Children of this age are spending more time with peers and are out of your direct supervision. They are seeing different life styles and how other families work. They and their friends are seeing adoption in the media, television and movies. They are developing a gender identity and becoming more independent. They compare themselves to others. Their behavior, language and fashion style are being shaped by what they see and by others around them. If they do not look like their parents, the adoption may be more obvious, and/or used by peers to make them feel different. Their self-confidence may be influenced by inclusion or exclusion in a peer group.
Children may not tell you directly that adoption is being discussed or that they are being left out or bullied. Being available to discuss daily occurrences, asking questions and listening means a lot to your child. They need and want to know that you are always there for them. As they sort through their feelings, there may be days they seem angry with or rejecting of their adoptive parents. They may say things like: “If you were really my mother…” or “You’re not my real father.” It is important to stay calm and be patient and address the issue at hand.
This might be a good time to explain what a mother/father is and why they do what they do. It may also be a time to explore why their birth parent could not care for them and what role their birth parent has in their life. Be open to discussion if they will ever meet them, etc. Mostly, reassure them that the adoption had nothing to do with them, but because their birth parent(s) could not care for them. Children of this age do not yet understand the legal concept of adoption and may worry that their birth parent(s) could come back and take them away. Explain the legal process and that a judge made a decision that they should live with you forever. That you are now their forever parent(s). You will have this discussion again when they are older.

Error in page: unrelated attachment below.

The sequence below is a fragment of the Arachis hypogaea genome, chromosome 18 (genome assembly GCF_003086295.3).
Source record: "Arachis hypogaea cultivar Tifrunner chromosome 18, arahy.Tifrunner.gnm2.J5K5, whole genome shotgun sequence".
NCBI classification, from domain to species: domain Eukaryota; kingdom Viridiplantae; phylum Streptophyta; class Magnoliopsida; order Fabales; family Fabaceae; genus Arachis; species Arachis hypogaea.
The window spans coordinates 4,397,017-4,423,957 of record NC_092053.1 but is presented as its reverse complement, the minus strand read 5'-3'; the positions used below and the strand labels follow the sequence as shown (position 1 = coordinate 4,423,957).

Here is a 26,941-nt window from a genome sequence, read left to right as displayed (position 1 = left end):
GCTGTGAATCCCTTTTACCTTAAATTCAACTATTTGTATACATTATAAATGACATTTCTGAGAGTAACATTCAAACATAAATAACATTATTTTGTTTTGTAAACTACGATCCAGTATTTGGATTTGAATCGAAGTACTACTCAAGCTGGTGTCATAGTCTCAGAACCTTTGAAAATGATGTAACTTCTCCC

During this time, your child is gaining a better understanding of adoption. They are now aware that to be adopted, someone had to give them “up” or “away.” They may experience a sense of loss or lack of self worth. They may feel they did something wrong as an infant or young child to be “given away.” They may ask you more questions about their birth parent(s) and why they were adopted. This does not mean they love you less, just that they are struggling to understand. As you help them sort through their feelings, you are strengthening your relationship with them. Find opportunities to reassure them of their place in your family.
Children of this age know the difference between fact and fantasy. They will know when you are not being truthful. In the coming years, they will learn more about adoption as a legal process. For now, as they grapple with being “given up,” they are also strengthening their relationship with their adoptive family. Having you there for them, even during the rough moments is critical. They need to know you are there “forever” and that you are willing to talk about things, even if difficult. Knowing you are there, means they have a real family with real parents (and siblings). It gives their being part of your family meaning and reinforces that bond.